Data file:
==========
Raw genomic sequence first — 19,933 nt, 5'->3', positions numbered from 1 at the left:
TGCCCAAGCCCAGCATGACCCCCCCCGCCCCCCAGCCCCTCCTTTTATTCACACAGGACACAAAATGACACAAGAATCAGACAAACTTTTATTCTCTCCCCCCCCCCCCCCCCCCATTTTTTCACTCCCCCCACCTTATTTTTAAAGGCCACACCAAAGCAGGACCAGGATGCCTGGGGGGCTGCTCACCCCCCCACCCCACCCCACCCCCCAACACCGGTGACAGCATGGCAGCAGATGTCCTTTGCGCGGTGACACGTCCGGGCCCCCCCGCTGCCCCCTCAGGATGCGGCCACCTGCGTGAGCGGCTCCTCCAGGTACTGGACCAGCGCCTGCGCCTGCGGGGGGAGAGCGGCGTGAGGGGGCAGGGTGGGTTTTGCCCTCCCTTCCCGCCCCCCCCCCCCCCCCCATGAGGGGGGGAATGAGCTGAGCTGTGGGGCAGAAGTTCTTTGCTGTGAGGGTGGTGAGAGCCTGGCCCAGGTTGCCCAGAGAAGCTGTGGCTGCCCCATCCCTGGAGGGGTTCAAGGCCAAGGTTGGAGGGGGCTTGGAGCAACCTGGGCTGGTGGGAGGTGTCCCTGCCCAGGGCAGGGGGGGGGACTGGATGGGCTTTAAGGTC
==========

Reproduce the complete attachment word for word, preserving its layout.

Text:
Raw genomic sequence first — 19,933 nt, 5'->3', positions numbered from 1 at the left:
TGCCCAAGCCCAGCATGACCCCCCCCGCCCCCCAGCCCCTCCTTTTATTCACACAGGACACAAAATGACACAAGAATCAGACAAACTTTTATTCTCTCCCCCCCCCCCCCCCCCCATTTTTTCACTCCCCCCACCTTATTTTTAAAGGCCACACCAAAGCAGGACCAGGATGCCTGGGGGGCTGCTCACCCCCCCACCCCACCCCACCCCCCAACACCGGTGACAGCATGGCAGCAGATGTCCTTTGCGCGGTGACACGTCCGGGCCCCCCCGCTGCCCCCTCAGGATGCGGCCACCTGCGTGAGCGGCTCCTCCAGGTACTGGACCAGCGCCTGCGCCTGCGGGGGGAGAGCGGCGTGAGGGGGCAGGGTGGGTTTTGCCCTCCCTTCCCGCCCCCCCCCCCCCCCCCATGAGGGGGGGAATGAGCTGAGCTGTGGGGCAGAAGTTCTTTGCTGTGAGGGTGGTGAGAGCCTGGCCCAGGTTGCCCAGAGAAGCTGTGGCTGCCCCATCCCTGGAGGGGTTCAAGGCCAAGGTTGGAGGGGGCTTGGAGCAACCTGGGCTGGTGGGAGGTGTCCCTGCCCAGGGCAGGGGGGGGGACTGGATGGGCTTTAAGGTC